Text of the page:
They wanted to be reassured that their children and grandchildren would have the opportunities they had, but that could only be achieved through a growing economy, which only the Coalition could offer.

Meanwhile, O’Dwyer dismisses other groups opposing her.

GetUp, an organisation professing to be an independent movement to build a progressive Australia, is distributing material urging voters in Higgins to put her last on their ballot papers.

“GetUp always advocates for the Greens,” O’Dwyer says.

And the Animal Justice Party, which is fielding in Higgins a psychologist and academic Eleonora Gullone, “boasted that they got the Greens elected in [the state seat] of Prahran”, O’Dwyer’s sister chips in.

As Australia heads to its first winter federal election since Bob Hawke took the nation to the polls in July 1984, the air seems likely to become even frostier in Higgins, where it once seemed so easy for Liberal candidates.

Here once stood two prime ministers, Harold Holt and John Gorton, the urbane long-termer, Roger Shipton, and the longest-serving treasurer in Australian history, Peter Costello. O’Dwyer was once Costello’s chief of staff. Happier days.

Federal Election 2016: Shock poll result for Kelly O’Dwyer

Click here for the original article in The Age


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Federal Election 2016: Kelly O’Dwyer facing super pressure

Click here to see the original article in The Australian

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Letters To The Editor – The Australian – Superannuation Change… no longer trust governments

Click here to see the original article in The Australian


superannuation change means savers can no longer trust governments

The Australian – Federal Election 2016: QC’s group lobbies for super changes

Click here for The Australian article – QC’s group lobbies for super changes


Federal election 2016: QC’s group lobbies for super changes

By Glenda Korporaal, Associate Editor (Business) Sydney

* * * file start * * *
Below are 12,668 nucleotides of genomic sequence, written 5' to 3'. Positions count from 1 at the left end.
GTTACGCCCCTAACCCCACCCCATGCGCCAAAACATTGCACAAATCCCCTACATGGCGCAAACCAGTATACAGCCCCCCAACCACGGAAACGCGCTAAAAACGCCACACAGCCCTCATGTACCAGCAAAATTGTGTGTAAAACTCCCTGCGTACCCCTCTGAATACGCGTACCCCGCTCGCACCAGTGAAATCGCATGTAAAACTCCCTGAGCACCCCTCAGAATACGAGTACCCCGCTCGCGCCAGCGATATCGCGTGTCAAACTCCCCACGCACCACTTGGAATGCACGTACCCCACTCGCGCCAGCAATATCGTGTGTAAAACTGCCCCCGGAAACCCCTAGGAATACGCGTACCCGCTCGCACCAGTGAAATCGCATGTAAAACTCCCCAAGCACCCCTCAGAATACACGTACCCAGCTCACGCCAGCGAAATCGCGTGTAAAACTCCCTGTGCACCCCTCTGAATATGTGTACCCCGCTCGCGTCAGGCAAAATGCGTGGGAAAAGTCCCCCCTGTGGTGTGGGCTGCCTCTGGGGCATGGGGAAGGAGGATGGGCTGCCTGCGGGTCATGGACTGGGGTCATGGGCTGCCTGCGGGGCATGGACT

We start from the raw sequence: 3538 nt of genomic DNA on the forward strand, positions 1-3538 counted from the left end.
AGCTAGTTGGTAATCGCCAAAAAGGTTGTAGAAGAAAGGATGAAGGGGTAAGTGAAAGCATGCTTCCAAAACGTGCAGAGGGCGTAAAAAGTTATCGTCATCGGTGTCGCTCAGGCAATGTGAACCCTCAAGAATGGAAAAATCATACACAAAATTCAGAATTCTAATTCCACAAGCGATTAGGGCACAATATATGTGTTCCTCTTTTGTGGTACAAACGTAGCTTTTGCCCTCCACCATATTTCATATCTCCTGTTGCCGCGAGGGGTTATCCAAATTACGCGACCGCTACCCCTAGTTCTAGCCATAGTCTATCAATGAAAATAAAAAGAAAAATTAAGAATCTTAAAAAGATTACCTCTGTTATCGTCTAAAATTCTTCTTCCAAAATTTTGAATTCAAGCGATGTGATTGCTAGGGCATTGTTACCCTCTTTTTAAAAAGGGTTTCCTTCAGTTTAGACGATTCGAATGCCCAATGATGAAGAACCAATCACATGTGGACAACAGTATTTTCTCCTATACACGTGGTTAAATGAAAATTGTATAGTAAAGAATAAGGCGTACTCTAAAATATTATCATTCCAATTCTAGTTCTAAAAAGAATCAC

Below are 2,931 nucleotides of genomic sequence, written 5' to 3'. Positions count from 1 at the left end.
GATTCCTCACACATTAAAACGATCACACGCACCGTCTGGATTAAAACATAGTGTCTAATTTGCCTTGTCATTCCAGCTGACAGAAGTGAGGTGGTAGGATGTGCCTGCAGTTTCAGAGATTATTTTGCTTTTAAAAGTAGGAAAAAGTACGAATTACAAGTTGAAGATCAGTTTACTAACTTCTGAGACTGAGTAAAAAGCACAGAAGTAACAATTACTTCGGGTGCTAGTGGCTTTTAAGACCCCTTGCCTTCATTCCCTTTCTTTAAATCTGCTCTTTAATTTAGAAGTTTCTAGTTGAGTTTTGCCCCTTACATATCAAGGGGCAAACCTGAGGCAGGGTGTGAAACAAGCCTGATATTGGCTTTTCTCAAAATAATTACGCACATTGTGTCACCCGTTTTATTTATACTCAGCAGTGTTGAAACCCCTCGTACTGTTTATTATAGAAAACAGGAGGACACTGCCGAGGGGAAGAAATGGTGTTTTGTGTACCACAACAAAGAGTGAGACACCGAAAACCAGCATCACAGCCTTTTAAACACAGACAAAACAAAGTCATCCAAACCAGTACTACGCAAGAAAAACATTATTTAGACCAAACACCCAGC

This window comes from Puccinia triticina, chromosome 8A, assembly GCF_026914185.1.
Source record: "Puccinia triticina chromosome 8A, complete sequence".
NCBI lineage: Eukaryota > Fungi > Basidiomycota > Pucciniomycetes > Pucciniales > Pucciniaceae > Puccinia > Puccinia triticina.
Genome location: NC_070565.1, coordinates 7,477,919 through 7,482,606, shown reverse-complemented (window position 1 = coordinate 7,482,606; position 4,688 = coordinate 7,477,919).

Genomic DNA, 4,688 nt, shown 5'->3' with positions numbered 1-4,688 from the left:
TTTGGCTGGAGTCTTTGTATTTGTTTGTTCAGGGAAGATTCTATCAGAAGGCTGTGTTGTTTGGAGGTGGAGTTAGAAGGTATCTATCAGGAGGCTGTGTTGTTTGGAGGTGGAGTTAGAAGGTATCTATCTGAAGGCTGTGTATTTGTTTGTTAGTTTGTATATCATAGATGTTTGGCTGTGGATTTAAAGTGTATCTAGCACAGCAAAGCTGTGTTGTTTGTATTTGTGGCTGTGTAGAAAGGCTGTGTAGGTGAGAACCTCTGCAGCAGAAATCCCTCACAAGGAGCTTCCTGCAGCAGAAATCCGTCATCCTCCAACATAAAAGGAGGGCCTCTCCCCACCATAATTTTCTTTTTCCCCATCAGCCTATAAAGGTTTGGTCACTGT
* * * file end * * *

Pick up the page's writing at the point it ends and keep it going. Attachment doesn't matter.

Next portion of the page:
Leading Melbourne QC Jack Hammond is expected to launch a lobby group today to campaign against the Coalition government’s proposed superannuation law changes.

Mr Hammond will speak at a Melbourne meeting of lawyers and judges tonight and is expected to announce the formation of a group called Save Our Super which will call on the government to “grandfather” the impact of proposed superannuation changes on existing superannuation account holders.

The changes announced on budget night include imposition of a $1.6 million cap on the amount of money that can be moved into a tax-free super account, an immediate lifetime cap of $500,000 for post-tax contributions to superannuation, cutbacks in the attractiveness of transition to ­retirement schemes, higher taxes on super contributions for people earning more than $250,000 and higher taxes on payouts under ­defined benefit superannuation schemes above $100,000 a year.

In an interview with The Australian yesterday, Mr Hammond said the proposed changes were “manifestly unfair and unreasonable to individuals who now, or will, rely on their superannuation savings for retirement income”.

He said the government should not “make new rules which significantly affected” holders of existing super accounts “by penalising their actions taken in good faith, encouraged by the government, under then existing rules”.

Mr Hammond said changes to superannuation by either political party should have “appropriate grandfathering provisions to protect all affected Australians”.

However, grandfathering the budget changes would substantially reduce the expected $6 billion savings the government expects to reap over the next four years.

“A number of barristers and others share with me their concern, anger and dismay that the government proposes to make such changes,” Mr Hammond said. “The government gave no notice of the changes to superannuation which has caused people to lose faith in superannuation as a long-term investment vehicle and lose faith in the government.”

Mr Hammond, a barrister in Victoria for more than three decades, said he was in the process of retiring from his practice and would be “significantly affected” by several of the government’s proposed changes.

He said the proposed changes to superannuation rules would cause “millions of Australians who are effectively compelled by the Australian compulsory superannuation scheme to place their trust in the government” to lose faith in the system.

People who had not yet started superannuation needed to be “reassured that they can trust governments to always treat them fairly and reasonably” before they committed their savings to the ­system.

Mr Hammond’s new group is expected to call on all major political parties to grandfather their proposed super changes.

The NSW, Victorian and Australian bar associations said yesterday they did not have a policy on the Coalition’s proposed superannuation changes.